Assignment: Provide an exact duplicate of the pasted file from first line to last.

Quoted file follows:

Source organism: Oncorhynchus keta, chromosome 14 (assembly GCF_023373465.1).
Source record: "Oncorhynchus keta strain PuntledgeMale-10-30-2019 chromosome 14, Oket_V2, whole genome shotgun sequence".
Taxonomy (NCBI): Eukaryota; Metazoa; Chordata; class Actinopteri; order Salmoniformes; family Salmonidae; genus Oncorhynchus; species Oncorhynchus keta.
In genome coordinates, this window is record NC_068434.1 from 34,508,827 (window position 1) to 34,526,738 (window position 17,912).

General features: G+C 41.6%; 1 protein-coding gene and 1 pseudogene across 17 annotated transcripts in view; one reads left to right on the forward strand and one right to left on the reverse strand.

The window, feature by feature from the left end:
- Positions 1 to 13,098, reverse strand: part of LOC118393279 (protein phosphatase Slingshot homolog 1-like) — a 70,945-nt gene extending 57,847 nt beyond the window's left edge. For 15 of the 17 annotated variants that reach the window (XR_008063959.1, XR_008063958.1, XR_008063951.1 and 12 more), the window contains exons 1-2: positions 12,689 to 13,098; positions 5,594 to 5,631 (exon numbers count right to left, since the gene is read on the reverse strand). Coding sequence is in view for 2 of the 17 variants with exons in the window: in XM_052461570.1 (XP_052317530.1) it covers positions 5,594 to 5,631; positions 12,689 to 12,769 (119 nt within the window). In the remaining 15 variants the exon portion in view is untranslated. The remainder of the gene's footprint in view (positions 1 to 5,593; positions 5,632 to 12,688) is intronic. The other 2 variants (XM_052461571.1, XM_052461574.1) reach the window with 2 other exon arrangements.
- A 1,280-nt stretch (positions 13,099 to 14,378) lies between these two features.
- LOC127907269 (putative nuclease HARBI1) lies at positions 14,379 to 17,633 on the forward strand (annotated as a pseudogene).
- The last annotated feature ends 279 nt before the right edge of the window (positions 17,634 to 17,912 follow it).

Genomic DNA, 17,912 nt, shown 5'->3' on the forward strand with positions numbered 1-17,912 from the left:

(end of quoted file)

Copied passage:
Source organism: Oncorhynchus keta, chromosome 14 (assembly GCF_023373465.1).
Source record: "Oncorhynchus keta strain PuntledgeMale-10-30-2019 chromosome 14, Oket_V2, whole genome shotgun sequence".
Taxonomy (NCBI): Eukaryota; Metazoa; Chordata; class Actinopteri; order Salmoniformes; family Salmonidae; genus Oncorhynchus; species Oncorhynchus keta.
In genome coordinates, this window is record NC_068434.1 from 34,508,827 (window position 1) to 34,526,738 (window position 17,912).

General features: G+C 41.6%; 1 protein-coding gene and 1 pseudogene across 17 annotated transcripts in view; one reads left to right on the forward strand and one right to left on the reverse strand.

The window, feature by feature from the left end:
- Positions 1 to 13,098, reverse strand: part of LOC118393279 (protein phosphatase Slingshot homolog 1-like) — a 70,945-nt gene extending 57,847 nt beyond the window's left edge. For 15 of the 17 annotated variants that reach the window (XR_008063959.1, XR_008063958.1, XR_008063951.1 and 12 more), the window contains exons 1-2: positions 12,689 to 13,098; positions 5,594 to 5,631 (exon numbers count right to left, since the gene is read on the reverse strand). Coding sequence is in view for 2 of the 17 variants with exons in the window: in XM_052461570.1 (XP_052317530.1) it covers positions 5,594 to 5,631; positions 12,689 to 12,769 (119 nt within the window). In the remaining 15 variants the exon portion in view is untranslated. The remainder of the gene's footprint in view (positions 1 to 5,593; positions 5,632 to 12,688) is intronic. The other 2 variants (XM_052461571.1, XM_052461574.1) reach the window with 2 other exon arrangements.
- A 1,280-nt stretch (positions 13,099 to 14,378) lies between these two features.
- LOC127907269 (putative nuclease HARBI1) lies at positions 14,379 to 17,633 on the forward strand (annotated as a pseudogene).
- The last annotated feature ends 279 nt before the right edge of the window (positions 17,634 to 17,912 follow it).

Genomic DNA, 17,912 nt, shown 5'->3' on the forward strand with positions numbered 1-17,912 from the left: